The cancer risk at low-to-moderate exposure concentra- tions in drinking water is still under debate (Smith et al., 2002; Celik et al., 2008). Most risk estimations use data from Taiwanese studies (Tseng et al., 1968; Chen et al., 1992), since limited epidemiological information is available from elsewhere in the world. In Bangladesh, results indicated at least a doubling of lifetime mortality risk from liver, blad- der, and lung cancers (229.6 vs. 103.5 per 100 000 popula- tion) owing to arsenic in drinking water (Chen and Ahsan, 2004). This has an enormous impact since it is estimated that of the 140 million inhabitants of Bangladesh, more than 100 million are at risk of arsenic poisoning (Chowdhury et al., 2006). The cancer risks from arsenic in drinking water were assessed by Smith et al. (1992) for the USA situation. At that time the national guideline in the USA was 50 µg L −1
Contamination of water body by diffuse and point sources in springs has caused concerns mainly due to restrictions on its quality. The problem becomes more serious when contamination affects water for human consumption, as occurs in the river São Francisco, which supplies several municipalities of Sergipe. In this sense, the objective of the study was to evaluate waterquality in eleven tributaries of the São Francisco river in its low course in the period from 2013 to 2014, in order to subsidize decision making by public management bodies operating in the region. For this purpose, it was used the WaterQuality Index (WQI) and the Trophic State Index (TSI), as well the hierarchical grouping techniques associated to the samples to compare the different causes of contamination of each source. The lowest WQI values were observed in the rivers Betume and Jacaré and they were associated with high concentrations of coliforms related to the disposal of domestic effluents from the riverside cities. It was observed a tendency to eutrophication in the Jacaré stream, Santo Antônio, Pilões, Papagaio and Capivara rivers demonstrated by the high TSI in the rainy season. The results of the cluster analysis were close to their Euclidean distance, and showed that there were similarity relationships between the different water sources related to their parameters of waterquality. In this piece of work, we also used the Factor Analysis resulted in the selection of five factors of waterquality indicators which are mainly related to mineral content, organic matter, surface runoff and the level of pollution. Thus, it is concluded that the waterquality of the São Francisco river tributaries is at a strong tendency towards contamination and that its tributaries need a constant monitoring for the environmental management decisions to be the most adequate for the sustainable survival of the riverside communities.
The longitudinal behavior of the waterquality parameters simulated by calibrating the state variables was compared with the behavior of the same parameters simulated via state variables available in the literature. The sensitivity of the state variables was also analyzed. Results: The calibration process led to good fits between the simulated and actual data for all the parameters analyzed. On the other hand, the comparison of the waterquality model using calibrated state variables with the model based on state variables obtained in the literature revealed inconsistencies regarding the parameters DO, P total , ammonia, nitrate and all the heavy metals. Conclusions: Considering the wide threshold ranges of the state variables in the literature and the dearth of studies on calibrating the coefficient of decay and quantifying the release of heavy metals by bottom sediment, this study can serve as a base for future investigations in lotic environments with similar hydraulic and waterquality characteristics.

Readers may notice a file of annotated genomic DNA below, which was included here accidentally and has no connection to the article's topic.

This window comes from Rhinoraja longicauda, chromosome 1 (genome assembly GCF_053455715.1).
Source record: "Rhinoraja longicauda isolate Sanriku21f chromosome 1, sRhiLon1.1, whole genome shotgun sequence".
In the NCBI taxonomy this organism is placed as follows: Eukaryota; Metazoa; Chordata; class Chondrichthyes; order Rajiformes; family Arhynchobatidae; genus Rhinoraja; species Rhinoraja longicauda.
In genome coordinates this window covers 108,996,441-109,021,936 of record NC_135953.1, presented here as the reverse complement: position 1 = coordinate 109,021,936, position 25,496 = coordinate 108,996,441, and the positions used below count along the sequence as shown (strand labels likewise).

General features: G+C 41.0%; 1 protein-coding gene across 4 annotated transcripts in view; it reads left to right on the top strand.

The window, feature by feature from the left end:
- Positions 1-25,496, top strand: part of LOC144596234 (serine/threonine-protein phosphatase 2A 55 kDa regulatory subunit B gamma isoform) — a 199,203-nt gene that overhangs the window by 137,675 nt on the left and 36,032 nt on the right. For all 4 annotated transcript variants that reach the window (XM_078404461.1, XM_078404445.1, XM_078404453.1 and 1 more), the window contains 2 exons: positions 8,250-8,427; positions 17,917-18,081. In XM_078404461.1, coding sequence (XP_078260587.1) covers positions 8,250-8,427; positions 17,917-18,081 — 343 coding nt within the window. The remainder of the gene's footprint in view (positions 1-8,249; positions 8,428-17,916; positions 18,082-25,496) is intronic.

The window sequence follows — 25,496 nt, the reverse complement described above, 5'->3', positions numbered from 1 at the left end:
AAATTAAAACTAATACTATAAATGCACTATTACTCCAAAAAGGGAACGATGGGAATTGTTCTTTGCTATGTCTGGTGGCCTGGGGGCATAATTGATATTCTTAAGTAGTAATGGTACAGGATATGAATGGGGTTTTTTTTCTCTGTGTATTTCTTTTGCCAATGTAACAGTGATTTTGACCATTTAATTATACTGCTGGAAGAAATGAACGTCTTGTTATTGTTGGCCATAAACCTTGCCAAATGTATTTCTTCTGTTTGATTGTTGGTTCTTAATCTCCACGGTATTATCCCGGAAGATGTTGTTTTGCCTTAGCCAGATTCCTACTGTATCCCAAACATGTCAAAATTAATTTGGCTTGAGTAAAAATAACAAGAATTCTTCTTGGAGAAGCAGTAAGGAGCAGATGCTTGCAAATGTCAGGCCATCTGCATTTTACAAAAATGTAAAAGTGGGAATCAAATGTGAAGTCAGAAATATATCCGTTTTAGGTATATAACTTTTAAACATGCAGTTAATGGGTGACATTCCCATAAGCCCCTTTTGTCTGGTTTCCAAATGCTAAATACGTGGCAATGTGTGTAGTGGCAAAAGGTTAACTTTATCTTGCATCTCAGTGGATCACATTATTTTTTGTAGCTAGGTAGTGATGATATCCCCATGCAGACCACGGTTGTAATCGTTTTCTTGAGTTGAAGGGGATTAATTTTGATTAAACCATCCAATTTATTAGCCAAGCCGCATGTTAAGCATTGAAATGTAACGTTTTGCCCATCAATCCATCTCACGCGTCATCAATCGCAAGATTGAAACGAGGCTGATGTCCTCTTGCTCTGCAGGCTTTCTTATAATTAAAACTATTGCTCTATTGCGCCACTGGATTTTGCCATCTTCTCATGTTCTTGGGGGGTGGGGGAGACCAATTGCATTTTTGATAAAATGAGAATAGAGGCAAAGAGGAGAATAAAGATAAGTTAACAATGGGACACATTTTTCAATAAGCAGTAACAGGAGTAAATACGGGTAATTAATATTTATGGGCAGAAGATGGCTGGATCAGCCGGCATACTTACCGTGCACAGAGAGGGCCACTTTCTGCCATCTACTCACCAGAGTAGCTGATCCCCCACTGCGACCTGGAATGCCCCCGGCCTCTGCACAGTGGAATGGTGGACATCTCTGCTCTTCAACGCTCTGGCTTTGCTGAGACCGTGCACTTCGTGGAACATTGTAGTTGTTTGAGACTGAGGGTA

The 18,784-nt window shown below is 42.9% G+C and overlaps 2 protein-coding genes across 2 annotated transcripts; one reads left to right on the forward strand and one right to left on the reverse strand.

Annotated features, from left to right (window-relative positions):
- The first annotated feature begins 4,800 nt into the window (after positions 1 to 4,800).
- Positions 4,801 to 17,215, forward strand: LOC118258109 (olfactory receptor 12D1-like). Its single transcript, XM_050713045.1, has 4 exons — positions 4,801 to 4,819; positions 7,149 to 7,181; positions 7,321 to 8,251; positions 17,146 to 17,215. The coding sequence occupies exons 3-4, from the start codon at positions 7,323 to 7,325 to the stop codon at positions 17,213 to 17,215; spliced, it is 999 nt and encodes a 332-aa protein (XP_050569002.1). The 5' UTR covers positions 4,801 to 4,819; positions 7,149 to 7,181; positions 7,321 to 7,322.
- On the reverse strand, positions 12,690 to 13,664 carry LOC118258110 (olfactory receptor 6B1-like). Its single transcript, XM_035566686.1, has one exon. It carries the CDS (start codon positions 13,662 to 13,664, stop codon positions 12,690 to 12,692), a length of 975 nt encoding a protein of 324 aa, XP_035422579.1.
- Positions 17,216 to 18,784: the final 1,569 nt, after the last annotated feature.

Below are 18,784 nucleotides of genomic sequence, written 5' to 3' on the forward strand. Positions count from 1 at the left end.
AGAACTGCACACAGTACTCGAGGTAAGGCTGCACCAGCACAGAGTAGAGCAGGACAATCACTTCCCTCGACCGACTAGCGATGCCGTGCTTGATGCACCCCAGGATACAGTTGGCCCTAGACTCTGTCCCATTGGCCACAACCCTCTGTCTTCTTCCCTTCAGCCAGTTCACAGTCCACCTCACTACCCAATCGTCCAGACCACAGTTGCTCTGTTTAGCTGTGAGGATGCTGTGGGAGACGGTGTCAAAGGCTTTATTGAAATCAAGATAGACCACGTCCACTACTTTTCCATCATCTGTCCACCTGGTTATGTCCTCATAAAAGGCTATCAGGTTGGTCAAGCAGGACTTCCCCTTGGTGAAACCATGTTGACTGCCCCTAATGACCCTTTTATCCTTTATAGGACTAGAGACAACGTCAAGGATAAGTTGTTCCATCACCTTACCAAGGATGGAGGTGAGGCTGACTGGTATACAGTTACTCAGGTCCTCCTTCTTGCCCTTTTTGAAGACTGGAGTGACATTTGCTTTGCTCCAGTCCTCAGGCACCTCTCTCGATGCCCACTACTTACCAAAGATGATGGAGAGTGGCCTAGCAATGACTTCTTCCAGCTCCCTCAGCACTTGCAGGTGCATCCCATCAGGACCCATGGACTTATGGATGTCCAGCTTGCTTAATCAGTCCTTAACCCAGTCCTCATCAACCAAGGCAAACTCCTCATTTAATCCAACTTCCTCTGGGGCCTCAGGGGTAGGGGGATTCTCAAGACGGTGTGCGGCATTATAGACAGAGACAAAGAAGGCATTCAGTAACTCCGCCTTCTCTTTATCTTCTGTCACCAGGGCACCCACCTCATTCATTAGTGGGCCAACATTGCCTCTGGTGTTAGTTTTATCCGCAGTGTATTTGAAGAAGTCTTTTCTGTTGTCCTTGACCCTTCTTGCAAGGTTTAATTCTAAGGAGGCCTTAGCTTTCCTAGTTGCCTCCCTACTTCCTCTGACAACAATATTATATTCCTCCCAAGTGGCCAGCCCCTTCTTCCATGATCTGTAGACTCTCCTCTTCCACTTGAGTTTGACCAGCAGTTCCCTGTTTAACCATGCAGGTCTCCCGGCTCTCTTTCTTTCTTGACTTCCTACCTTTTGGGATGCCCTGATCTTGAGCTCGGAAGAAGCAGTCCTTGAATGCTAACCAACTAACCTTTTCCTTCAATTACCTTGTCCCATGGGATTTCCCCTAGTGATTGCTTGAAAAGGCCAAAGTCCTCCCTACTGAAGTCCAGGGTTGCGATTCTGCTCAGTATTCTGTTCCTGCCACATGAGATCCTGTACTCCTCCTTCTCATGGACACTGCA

Coliform organism have long been recognized as a suitable microbial indicator of drinking-waterquality, largely because they are easy to detect and enumerate in water. The term “coliform organisms” refers to Gram-negative, rod shaped bacteria capable of growth in the presence of bile salts or other surface-active agent with similar growth-inhibiting properties and able to ferment lactose at 35-37 0 C with the production of acid, gas, and aldehyde within 244-48 hours. They are also oxidase-negative and non-spore-forming and display beta galactosidase activity. Traditionally, coliform bacteria were regarded as belonging to the genera Escherichia, Citrobacter, Enterobacter, and Klebsiella. However, as defined by modern taxanomical methods, the group is heterogeneous. It include lactose fermenting bacteria, such as Enterobacter cloacae and Citrobacter freundii, which can be found in both faeces and the environment(nutrient-rich water, soil, decaying plant material) as well as in drinking water containing relatively high concentration of nutrients. Coliform bacteria should be detected in treated water supplies and, if found, suggest inadequate treatment, post treatment contamination, or excessive nutrients. The coliform test can therefore be used as an indicator both of treatment efficiency and of the integrity of the distributing system. Although coliform organism may not always be directly related to the presence of faecal contamination or pathogens in drinking –water, the coliform test is still useful to monitoring the microbial quality of treated piped water supplies.